Tobold's Blog
Friday, March 05, 2010
 
Being poor in a mature economy

The two alts I made last year are twinked to the max: Heirloom items, the best gear and consumable money can buy, and in some extreme cases I even had expensive enchantments on very low level gear. There is a certain fun to be had when playing a completely overpowered low level character. But for Tobold the tauren shaman, my new alt in the <Single Abstract Noun> blogging community guild, I wanted to try something different. I could have transferred heirloom items and gold from a different server, or taken some gold from the guild bank, but instead I decided to try how I could do without outside help, just a poor low level character on his own, armed with nothing but the economic knowledge gained in years of playing World of Warcraft.

Now Argent Dawn (EU) is an old server, with a very mature economy. For example I checked the auction house for low level green items, and found somebody selling level 7 green maces for 27 gold apiece. And he had 8 of them for sale, which given that this mace is a drop and not crafted made me wonder how he got those. Meanwhile my shaman was counting the copper pieces to pay for his training, so there was obviously a huge gap between his wealth and the wealth of the average player.

Now while that is obviously bad when you want to *buy* something from the auction house, you can use that huge gap to your advantage when *selling* to the auction house. You just need to find something which you can farm at low level, and which is in demand by people who have lots of gold. So once I reached level 5, and saved up the about 2 silver I needed for training professions and buying tools, I went to Orgrimmar and learned mining and skinning. Now skinning is not necessarily the most profitable gathering skill, so herbalism would have been an alternative. But herb prices only take off at slightly higher levels, the Peacebloom and Silverleaf you can gather at level 5 don't sell for much. And having both mining and herbalism isn't optimal, because you can have your mini map radar search set to only either the one or the other.

So I spent a rather fun evening traveling through Durotar and mining copper. Part of the fun was that this isn't all that safe at level 5, with monsters in that zone up to level 10. But I didn't want to just stay in the safest part, because there I would have been limited by the respawn rate of the copper nodes, and going to places that aren't safe is a lot more exciting. At the end of the evening I was level 7, and had put several stacks of copper on the auction house, plus rough stone, light leather, and some other stuff I found on mobs. On pricing I saw that stacks of copper went as high as 8 gold, but there was some copper sold for much lower, and I decided that for the start selling my copper fast was more important than selling is high. I turned part of the copper ore into copper bars, and undercut the cheapest offer by 5 silver per unit. This morning I had 10 copper pieces in my purse and 10 gold pieces in my mailbox, so I kind of skipped the silver pieces phase of the economy. :)

Now my training cost problem is definitively solved, but even 10 gold isn't all that much when you actually want to buy something from the auction house. I did find a level 7 mace and a level 7 shield that were reasonable priced, and this evening I'll look for the NPC vendor selling level 5 (?) leather armor in Razor Hill. I also visited the weapon masters to learn all weapon types a shaman can handle (the Lunar Festival helps to teleport to other cities), bought some 10-slot bags, and some low level consumables like healing potions. So I'm down to 4 gold, but that is still plenty, and I'm much better equipped.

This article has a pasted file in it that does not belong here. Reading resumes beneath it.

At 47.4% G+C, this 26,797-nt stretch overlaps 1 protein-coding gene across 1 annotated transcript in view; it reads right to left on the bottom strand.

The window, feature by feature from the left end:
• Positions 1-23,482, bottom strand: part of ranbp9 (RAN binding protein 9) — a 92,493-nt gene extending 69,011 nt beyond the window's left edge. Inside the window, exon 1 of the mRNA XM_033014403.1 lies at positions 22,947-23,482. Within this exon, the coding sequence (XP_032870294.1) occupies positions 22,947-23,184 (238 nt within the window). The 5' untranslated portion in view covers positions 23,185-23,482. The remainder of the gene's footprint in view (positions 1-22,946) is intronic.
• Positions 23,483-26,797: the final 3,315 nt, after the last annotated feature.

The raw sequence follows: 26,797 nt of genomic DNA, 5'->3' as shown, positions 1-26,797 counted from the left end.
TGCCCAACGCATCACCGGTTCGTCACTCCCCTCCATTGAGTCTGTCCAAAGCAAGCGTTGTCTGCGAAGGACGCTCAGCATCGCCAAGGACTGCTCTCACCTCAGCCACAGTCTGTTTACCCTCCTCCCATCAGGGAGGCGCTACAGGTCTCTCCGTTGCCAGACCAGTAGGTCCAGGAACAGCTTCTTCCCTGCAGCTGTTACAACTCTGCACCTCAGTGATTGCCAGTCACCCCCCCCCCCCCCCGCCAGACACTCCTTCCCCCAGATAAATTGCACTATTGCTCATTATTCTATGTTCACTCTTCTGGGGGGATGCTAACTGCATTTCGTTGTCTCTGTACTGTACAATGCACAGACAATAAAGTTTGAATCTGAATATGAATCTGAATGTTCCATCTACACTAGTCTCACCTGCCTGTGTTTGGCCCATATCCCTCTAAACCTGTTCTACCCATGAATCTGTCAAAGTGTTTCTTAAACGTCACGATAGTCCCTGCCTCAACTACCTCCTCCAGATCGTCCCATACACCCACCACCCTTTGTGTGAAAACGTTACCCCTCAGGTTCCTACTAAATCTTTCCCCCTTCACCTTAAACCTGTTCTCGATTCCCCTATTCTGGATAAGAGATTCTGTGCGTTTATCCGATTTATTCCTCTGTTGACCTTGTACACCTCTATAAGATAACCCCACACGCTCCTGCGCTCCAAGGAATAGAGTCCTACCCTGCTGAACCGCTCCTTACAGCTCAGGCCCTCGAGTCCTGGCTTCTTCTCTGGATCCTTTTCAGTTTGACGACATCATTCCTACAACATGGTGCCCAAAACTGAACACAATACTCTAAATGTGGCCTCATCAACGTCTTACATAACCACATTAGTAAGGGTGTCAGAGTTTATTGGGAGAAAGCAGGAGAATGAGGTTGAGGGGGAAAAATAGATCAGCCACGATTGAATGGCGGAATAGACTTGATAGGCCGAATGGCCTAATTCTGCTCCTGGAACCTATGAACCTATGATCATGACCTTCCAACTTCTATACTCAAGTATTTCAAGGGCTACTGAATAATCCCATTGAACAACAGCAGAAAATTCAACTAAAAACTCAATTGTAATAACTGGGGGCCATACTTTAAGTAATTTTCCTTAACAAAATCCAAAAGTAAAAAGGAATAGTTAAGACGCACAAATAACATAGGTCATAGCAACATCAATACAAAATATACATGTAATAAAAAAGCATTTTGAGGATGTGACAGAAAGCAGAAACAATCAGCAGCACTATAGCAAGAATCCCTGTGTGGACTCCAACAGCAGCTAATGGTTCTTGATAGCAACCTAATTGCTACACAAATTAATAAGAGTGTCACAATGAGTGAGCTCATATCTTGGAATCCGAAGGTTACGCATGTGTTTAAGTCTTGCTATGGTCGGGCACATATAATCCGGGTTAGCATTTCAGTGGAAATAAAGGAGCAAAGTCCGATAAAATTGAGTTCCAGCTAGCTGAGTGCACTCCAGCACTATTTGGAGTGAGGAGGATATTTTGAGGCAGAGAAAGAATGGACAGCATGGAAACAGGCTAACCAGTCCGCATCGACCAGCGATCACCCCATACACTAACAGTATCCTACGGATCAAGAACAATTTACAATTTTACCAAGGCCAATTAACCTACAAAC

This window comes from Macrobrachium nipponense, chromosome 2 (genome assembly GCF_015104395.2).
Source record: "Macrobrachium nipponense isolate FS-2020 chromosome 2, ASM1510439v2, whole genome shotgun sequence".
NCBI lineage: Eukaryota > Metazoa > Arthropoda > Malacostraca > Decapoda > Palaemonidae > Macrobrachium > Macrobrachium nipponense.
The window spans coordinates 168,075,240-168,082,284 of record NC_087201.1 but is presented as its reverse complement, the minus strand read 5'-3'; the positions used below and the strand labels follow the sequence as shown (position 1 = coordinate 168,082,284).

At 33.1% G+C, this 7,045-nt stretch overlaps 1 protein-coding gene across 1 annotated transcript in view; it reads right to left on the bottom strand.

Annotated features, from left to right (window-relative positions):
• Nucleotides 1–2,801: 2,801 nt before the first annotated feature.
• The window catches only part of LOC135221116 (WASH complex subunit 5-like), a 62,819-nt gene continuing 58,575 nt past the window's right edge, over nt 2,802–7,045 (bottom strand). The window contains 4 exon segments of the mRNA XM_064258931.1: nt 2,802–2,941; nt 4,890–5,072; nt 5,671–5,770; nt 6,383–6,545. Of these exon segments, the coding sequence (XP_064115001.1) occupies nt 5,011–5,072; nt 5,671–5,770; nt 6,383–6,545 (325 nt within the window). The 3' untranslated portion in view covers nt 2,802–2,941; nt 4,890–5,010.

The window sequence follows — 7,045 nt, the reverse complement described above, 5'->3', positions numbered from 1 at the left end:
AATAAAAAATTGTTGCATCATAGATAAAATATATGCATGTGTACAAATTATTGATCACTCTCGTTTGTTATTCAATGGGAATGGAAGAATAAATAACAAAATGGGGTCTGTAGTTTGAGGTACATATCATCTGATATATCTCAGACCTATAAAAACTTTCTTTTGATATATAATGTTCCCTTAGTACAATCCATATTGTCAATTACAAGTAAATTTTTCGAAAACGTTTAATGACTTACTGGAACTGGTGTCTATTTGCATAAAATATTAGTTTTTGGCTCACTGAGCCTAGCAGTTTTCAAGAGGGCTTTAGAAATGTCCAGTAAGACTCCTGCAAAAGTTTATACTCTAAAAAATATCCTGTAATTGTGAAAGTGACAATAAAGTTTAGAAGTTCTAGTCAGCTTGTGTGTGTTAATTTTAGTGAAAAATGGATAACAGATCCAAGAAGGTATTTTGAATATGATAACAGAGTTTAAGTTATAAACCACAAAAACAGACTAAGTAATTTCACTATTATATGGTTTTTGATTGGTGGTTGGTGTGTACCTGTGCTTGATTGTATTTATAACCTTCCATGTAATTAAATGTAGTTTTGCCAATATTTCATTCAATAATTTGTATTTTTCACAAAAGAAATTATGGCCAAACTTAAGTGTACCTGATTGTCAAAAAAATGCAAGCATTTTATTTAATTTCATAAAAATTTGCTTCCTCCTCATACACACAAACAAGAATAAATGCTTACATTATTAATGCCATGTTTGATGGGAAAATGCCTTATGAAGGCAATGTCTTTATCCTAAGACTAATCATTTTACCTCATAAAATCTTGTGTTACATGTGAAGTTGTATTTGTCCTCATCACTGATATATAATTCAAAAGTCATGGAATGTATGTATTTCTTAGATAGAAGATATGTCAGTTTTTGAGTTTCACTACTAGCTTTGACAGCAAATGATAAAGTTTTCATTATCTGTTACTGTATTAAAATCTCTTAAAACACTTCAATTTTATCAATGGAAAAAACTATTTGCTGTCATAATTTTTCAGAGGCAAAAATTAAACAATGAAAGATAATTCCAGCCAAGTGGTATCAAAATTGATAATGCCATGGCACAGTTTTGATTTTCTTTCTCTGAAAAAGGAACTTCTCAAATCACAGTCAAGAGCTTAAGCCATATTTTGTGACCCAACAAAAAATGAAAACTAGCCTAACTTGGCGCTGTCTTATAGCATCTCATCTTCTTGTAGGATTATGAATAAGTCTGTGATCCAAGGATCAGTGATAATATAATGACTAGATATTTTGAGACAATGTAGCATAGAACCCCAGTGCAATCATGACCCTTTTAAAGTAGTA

So where do I go from here? I will continue this evening to mine more copper, wait for the prices to go up a bit during the weekend, and make some more gold that way. But a bit further on I would rather drop mining, and learn leatherworking instead, to make my own armor. That might be less profitable than mining, but I didn't do much leatherworking with previous characters, so I think that could be more fun. Which means I need another source of income, and I have an idea I'll try out this weekend: Fishing.

Once upon a time, years ago, I joined a freshly opened server and made a human priest there. That turned out to be not a brilliant idea, because I already had an undead priest, who grew to become my "raiding main", and so I abandoned the human priest at level 60, where he still is. But at the time I was facing a similar problem, the priest having no money at all when I made him, only that he was playing in a fresh economy. Everybody was low level, and there was nobody paying several gold pieces for a stack of copper ore. So at the time I came up with a different get-rich-quick scheme: At level 10 you can get your fishing skill high enough to successfully catch fish in much higher level zones, e.g. the level 40ish Stranglethorn. Stranglethorn has a long coast, and while some of that coast is populated by 40ish mobs which kill a level 10 character very quickly, other stretches of the coast are empty. With some careful searching of the coast you can find pools of wreckage, from which you can fish crates containing items that are designed for level 40ish characters: Trade materials like silk cloth, and even the occasional green item. Now in a mature economy a level 40ish green item is worth several gold, and so are the trade mats. So the plan for this weekend is to level up to 10, get my fishing skill to the max for that level, swim from Durotar to Ratchet, take the boat to Stranglethorn, and start fishing there.